- Wild America (1997, co-production with Morgan Creek Entertainment)
- The Swan Princess: Escape from Castle Mountain (co-distribution with Legacy Releasing)
- Free Willy 3: The Rescue (1997, co-production with Regency Enterprises)
- Quest for Camelot (1998)
- The King and I (1999, co-production with Morgan Creek Entertainment)
- The Iron Giant (1999)
- Pokémon: The First Movie (1999, co-production with Nintendo, OLM, Inc. and 4Kids Entertainment)
- Tobias Totz and his Lion (1999) (co-production with Munich Animation, Stardust Pictures London, and Bioskop Film)
- My Dog Skip (2000, co-production with Alcon Entertainment)
- Pokémon: The Movie 2000 (2000, co-production with Nintendo, OLM, Inc. and 4Kids Entertainment)
- The Scarecrow (2000)
- Pokémon 3: The Movie (2001, co-production with Nintendo, OLM, Inc. and 4Kids Entertainment)
- See Spot Run (2001 co-production with Village Roadshow Pictures)
- Cats & Dogs (2001, co-production with Village Roadshow Pictures)
- Osmosis Jones (2001, co-produced by Conundrum Productions)
- The Little Polar Bear (2001)
- Clifford's Really Big Movie (2004) (co-production with Scholastic Entertainment)
- Yu-Gi-Oh! The Movie: Pyramid of Light (2004, co-production with Studio Gallop and 4Kids Entertainment)
- Laura's Star (2004)
Notable direct-to-video films
Notable television shows
- Tiny Toon Adventures (1990–1995, with Amblin Entertainment)
- Taz-Mania (1991–1995)
- Batman: The Animated Series (1992–1995, with DC Comics)
- The Plucky Duck Show (1992, with Amblin Entertainment)
- Animaniacs (1993–1998, with Amblin Entertainment)
- Free Willy (1994, with Nelvana and Regency)
- Freakazoid! (1995–1997, with Amblin Entertainment)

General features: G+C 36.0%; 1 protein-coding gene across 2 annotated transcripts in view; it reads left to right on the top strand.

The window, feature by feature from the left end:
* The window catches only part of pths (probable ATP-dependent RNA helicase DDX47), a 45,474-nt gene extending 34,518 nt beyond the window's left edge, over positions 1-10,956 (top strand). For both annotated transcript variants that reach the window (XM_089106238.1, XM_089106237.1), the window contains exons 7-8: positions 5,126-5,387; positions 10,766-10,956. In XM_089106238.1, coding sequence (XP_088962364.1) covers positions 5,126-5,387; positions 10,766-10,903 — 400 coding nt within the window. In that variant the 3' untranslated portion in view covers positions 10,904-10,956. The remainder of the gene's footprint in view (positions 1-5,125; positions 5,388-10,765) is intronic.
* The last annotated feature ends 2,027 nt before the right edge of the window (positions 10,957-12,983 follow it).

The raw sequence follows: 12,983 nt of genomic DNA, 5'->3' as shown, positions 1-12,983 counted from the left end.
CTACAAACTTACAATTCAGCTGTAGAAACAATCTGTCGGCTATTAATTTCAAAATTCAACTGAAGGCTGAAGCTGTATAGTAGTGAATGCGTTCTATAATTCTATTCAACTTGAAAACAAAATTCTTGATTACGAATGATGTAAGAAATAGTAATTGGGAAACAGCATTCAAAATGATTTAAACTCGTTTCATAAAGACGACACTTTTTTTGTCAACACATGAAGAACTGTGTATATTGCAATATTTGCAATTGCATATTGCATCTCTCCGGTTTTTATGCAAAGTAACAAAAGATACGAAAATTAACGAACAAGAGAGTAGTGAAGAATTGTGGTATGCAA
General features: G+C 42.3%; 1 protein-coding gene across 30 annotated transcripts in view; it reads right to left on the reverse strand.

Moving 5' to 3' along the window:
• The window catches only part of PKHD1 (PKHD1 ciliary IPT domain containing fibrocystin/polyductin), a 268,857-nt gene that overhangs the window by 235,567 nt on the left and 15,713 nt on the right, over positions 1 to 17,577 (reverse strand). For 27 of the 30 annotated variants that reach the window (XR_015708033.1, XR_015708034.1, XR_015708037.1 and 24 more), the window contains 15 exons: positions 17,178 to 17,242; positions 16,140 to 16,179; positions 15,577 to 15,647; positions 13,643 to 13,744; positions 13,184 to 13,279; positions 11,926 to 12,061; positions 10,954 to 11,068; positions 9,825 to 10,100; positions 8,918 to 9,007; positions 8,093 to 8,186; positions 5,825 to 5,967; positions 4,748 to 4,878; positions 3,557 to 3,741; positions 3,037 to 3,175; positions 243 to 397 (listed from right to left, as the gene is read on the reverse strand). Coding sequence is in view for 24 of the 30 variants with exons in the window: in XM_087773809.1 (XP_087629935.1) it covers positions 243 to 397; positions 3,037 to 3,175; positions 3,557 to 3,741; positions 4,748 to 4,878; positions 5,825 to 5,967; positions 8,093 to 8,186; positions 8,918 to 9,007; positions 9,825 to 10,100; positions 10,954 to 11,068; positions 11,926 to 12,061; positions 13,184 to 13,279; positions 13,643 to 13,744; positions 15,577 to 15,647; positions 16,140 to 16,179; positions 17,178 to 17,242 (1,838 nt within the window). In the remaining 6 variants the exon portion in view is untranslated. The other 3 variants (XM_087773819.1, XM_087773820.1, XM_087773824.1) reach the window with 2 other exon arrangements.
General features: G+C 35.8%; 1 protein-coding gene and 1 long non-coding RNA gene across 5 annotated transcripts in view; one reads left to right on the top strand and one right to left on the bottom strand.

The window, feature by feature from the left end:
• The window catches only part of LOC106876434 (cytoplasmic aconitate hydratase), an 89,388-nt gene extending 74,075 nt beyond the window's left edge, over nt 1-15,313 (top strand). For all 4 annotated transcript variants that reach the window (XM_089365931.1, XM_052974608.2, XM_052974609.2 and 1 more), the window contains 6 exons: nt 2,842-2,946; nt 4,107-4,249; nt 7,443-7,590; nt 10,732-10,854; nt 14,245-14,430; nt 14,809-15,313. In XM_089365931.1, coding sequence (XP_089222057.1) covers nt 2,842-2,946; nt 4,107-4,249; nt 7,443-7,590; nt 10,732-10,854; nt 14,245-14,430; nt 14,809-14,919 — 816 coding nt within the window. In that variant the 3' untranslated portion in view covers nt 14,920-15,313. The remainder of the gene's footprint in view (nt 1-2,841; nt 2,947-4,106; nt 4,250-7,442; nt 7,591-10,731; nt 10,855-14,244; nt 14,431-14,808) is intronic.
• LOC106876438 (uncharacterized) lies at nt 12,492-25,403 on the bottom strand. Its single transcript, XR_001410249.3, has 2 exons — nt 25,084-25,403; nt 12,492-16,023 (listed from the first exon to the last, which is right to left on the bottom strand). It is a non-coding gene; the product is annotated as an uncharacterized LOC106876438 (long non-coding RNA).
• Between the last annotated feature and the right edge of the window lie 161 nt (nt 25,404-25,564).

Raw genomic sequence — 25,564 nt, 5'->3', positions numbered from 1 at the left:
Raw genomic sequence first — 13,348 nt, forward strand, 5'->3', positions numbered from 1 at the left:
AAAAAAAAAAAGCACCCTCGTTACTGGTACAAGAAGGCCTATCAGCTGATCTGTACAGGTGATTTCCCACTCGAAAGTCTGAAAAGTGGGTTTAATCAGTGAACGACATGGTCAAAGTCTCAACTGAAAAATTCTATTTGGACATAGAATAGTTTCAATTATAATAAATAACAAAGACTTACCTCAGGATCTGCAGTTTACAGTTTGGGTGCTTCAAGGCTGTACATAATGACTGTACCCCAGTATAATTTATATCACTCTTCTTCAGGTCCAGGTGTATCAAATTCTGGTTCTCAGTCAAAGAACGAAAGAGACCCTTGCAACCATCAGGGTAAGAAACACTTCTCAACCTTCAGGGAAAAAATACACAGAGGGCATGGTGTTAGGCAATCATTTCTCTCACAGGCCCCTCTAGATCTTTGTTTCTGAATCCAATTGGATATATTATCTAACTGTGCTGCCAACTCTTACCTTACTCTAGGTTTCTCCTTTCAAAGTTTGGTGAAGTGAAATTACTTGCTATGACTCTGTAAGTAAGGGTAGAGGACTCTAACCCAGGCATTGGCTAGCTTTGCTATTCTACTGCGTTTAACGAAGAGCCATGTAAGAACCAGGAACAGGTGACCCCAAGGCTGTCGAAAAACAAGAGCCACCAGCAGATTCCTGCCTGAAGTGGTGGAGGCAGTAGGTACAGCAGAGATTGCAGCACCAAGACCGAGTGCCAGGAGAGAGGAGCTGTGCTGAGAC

- Pinky and the Brain (1995–1998, with Amblin Entertainment)
- The Sylvester & Tweety Mysteries (1995–2002)
- Road Rovers (1996–1997)
- Superman: The Animated Series (1996–2000, with DC Comics)
- Waynehead (1996–1997, with Nelvana)
- The Legend of Calamity Jane (1997-1998)
- The New Batman Adventures (1997–1999, with DC Comics)
- The New Batman/Superman Adventures (1997–2000, with DC Comics)
- Histeria! (1998–2000)
- Pinky, Elmyra & the Brain (1998–1999, with Amblin Entertainment)
- Batman Beyond (1999–2001)
- Detention (1999–2000)
- Static Shock (2000–2004, with DC Comics)
- Justice League (2001–2004, with DC Comics)
- The Zeta Project (2001–2002, with DC Comics)
- Baby Looney Tunes (2002–2005)
- Laura's Star (2002–2008)
- ¡Mucha Lucha! (2002–2005)
- Ozzy & Drix (2002–2004)
- What's New, Scooby-Doo? (2002–2006)
- Duck Dodgers (2003–2005)
- Teen Titans (2003–2006, with DC Comics)
- Xiaolin Showdown (2003–2006)
- The Batman (2004–2008, with DC Comics)
- Justice League Unlimited (2004–2006, with DC)
- Coconut Fred's Fruit Salad Island (2005–2006)
- Johnny Test (2005–2014; first season only)
- Firehouse Tales (2005–2006)
- Krypto the Superdog (2005–2006, with DC Comics)
- Loonatics Unleashed (2005–2007)
- Legion of Super Heroes (2006–2008, with DC Comics)
- Shaggy & Scooby-Doo Get a Clue! (2006–2008)
- Tom and Jerry Tales (2006–2008, with Turner Entertainment Co.)